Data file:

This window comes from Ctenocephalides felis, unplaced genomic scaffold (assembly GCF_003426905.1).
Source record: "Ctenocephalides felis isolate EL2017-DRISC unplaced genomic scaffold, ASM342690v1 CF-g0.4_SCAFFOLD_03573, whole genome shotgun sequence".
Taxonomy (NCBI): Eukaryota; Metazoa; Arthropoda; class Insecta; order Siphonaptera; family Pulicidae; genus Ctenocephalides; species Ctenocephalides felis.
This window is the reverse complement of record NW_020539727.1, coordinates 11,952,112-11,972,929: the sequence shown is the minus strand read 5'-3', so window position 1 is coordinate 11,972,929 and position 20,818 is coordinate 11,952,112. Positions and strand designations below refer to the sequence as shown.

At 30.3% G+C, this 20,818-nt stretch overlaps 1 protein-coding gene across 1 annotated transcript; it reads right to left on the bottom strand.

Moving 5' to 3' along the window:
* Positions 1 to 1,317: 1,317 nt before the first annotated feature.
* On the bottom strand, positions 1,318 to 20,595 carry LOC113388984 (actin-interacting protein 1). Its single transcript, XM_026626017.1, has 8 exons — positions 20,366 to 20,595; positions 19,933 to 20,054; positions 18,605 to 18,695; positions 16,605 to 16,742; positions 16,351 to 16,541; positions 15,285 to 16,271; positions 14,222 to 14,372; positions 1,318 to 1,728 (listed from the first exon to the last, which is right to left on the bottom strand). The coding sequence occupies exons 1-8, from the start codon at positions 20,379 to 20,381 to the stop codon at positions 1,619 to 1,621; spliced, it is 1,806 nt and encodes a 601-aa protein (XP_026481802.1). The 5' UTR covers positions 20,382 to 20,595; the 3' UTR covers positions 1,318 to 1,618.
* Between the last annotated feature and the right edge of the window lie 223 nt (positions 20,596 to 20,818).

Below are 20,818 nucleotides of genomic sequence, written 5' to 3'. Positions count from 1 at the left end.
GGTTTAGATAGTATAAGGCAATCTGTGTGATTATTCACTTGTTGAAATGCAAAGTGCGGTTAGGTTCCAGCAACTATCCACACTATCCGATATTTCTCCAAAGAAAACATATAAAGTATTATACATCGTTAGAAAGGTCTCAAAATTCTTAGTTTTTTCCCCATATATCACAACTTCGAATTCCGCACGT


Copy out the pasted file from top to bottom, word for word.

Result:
This window comes from Ctenocephalides felis, unplaced genomic scaffold (assembly GCF_003426905.1).
Source record: "Ctenocephalides felis isolate EL2017-DRISC unplaced genomic scaffold, ASM342690v1 CF-g0.4_SCAFFOLD_03573, whole genome shotgun sequence".
Taxonomy (NCBI): Eukaryota; Metazoa; Arthropoda; class Insecta; order Siphonaptera; family Pulicidae; genus Ctenocephalides; species Ctenocephalides felis.
This window is the reverse complement of record NW_020539727.1, coordinates 11,952,112-11,972,929: the sequence shown is the minus strand read 5'-3', so window position 1 is coordinate 11,972,929 and position 20,818 is coordinate 11,952,112. Positions and strand designations below refer to the sequence as shown.

At 30.3% G+C, this 20,818-nt stretch overlaps 1 protein-coding gene across 1 annotated transcript; it reads right to left on the bottom strand.

Moving 5' to 3' along the window:
* Positions 1 to 1,317: 1,317 nt before the first annotated feature.
* On the bottom strand, positions 1,318 to 20,595 carry LOC113388984 (actin-interacting protein 1). Its single transcript, XM_026626017.1, has 8 exons — positions 20,366 to 20,595; positions 19,933 to 20,054; positions 18,605 to 18,695; positions 16,605 to 16,742; positions 16,351 to 16,541; positions 15,285 to 16,271; positions 14,222 to 14,372; positions 1,318 to 1,728 (listed from the first exon to the last, which is right to left on the bottom strand). The coding sequence occupies exons 1-8, from the start codon at positions 20,379 to 20,381 to the stop codon at positions 1,619 to 1,621; spliced, it is 1,806 nt and encodes a 601-aa protein (XP_026481802.1). The 5' UTR covers positions 20,382 to 20,595; the 3' UTR covers positions 1,318 to 1,618.
* Between the last annotated feature and the right edge of the window lie 223 nt (positions 20,596 to 20,818).

Below are 20,818 nucleotides of genomic sequence, written 5' to 3'. Positions count from 1 at the left end.
GGTTTAGATAGTATAAGGCAATCTGTGTGATTATTCACTTGTTGAAATGCAAAGTGCGGTTAGGTTCCAGCAACTATCCACACTATCCGATATTTCTCCAAAGAAAACATATAAAGTATTATACATCGTTAGAAAGGTCTCAAAATTCTTAGTTTTTTCCCCATATATCACAACTTCGAATTCCGCACGT